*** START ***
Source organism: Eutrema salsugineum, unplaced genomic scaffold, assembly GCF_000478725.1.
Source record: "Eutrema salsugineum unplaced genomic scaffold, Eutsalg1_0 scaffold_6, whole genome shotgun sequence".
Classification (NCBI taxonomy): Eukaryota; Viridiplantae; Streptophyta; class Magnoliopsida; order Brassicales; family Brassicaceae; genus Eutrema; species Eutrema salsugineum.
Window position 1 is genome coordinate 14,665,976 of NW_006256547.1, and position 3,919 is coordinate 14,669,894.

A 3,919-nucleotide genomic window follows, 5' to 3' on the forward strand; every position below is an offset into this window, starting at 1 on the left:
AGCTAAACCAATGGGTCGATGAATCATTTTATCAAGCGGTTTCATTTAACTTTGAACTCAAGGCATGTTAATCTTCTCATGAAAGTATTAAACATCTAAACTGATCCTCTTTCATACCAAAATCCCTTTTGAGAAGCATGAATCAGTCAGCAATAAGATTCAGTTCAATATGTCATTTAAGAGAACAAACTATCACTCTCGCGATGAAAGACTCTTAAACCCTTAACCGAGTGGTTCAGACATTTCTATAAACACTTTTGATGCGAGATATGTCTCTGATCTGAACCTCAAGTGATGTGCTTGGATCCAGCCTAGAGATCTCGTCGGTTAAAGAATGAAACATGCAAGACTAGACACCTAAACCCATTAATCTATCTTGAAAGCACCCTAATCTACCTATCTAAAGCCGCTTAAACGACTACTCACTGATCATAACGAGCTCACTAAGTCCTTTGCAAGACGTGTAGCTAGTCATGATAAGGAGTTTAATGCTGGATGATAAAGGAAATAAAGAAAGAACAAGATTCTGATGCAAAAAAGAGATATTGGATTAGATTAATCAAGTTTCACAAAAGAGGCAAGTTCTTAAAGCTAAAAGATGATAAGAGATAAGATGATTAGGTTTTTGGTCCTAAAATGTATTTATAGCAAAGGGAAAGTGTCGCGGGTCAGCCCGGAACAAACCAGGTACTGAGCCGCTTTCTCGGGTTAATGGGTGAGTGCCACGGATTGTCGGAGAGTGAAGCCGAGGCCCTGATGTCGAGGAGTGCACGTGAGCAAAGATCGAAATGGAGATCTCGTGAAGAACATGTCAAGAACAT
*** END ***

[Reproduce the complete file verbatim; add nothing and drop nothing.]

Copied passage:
Source organism: Eutrema salsugineum, unplaced genomic scaffold, assembly GCF_000478725.1.
Source record: "Eutrema salsugineum unplaced genomic scaffold, Eutsalg1_0 scaffold_6, whole genome shotgun sequence".
Classification (NCBI taxonomy): Eukaryota; Viridiplantae; Streptophyta; class Magnoliopsida; order Brassicales; family Brassicaceae; genus Eutrema; species Eutrema salsugineum.
Window position 1 is genome coordinate 14,665,976 of NW_006256547.1, and position 3,919 is coordinate 14,669,894.

A 3,919-nucleotide genomic window follows, 5' to 3' on the forward strand; every position below is an offset into this window, starting at 1 on the left:
AGCTAAACCAATGGGTCGATGAATCATTTTATCAAGCGGTTTCATTTAACTTTGAACTCAAGGCATGTTAATCTTCTCATGAAAGTATTAAACATCTAAACTGATCCTCTTTCATACCAAAATCCCTTTTGAGAAGCATGAATCAGTCAGCAATAAGATTCAGTTCAATATGTCATTTAAGAGAACAAACTATCACTCTCGCGATGAAAGACTCTTAAACCCTTAACCGAGTGGTTCAGACATTTCTATAAACACTTTTGATGCGAGATATGTCTCTGATCTGAACCTCAAGTGATGTGCTTGGATCCAGCCTAGAGATCTCGTCGGTTAAAGAATGAAACATGCAAGACTAGACACCTAAACCCATTAATCTATCTTGAAAGCACCCTAATCTACCTATCTAAAGCCGCTTAAACGACTACTCACTGATCATAACGAGCTCACTAAGTCCTTTGCAAGACGTGTAGCTAGTCATGATAAGGAGTTTAATGCTGGATGATAAAGGAAATAAAGAAAGAACAAGATTCTGATGCAAAAAAGAGATATTGGATTAGATTAATCAAGTTTCACAAAAGAGGCAAGTTCTTAAAGCTAAAAGATGATAAGAGATAAGATGATTAGGTTTTTGGTCCTAAAATGTATTTATAGCAAAGGGAAAGTGTCGCGGGTCAGCCCGGAACAAACCAGGTACTGAGCCGCTTTCTCGGGTTAATGGGTGAGTGCCACGGATTGTCGGAGAGTGAAGCCGAGGCCCTGATGTCGAGGAGTGCACGTGAGCAAAGATCGAAATGGAGATCTCGTGAAGAACATGTCAAGAACAT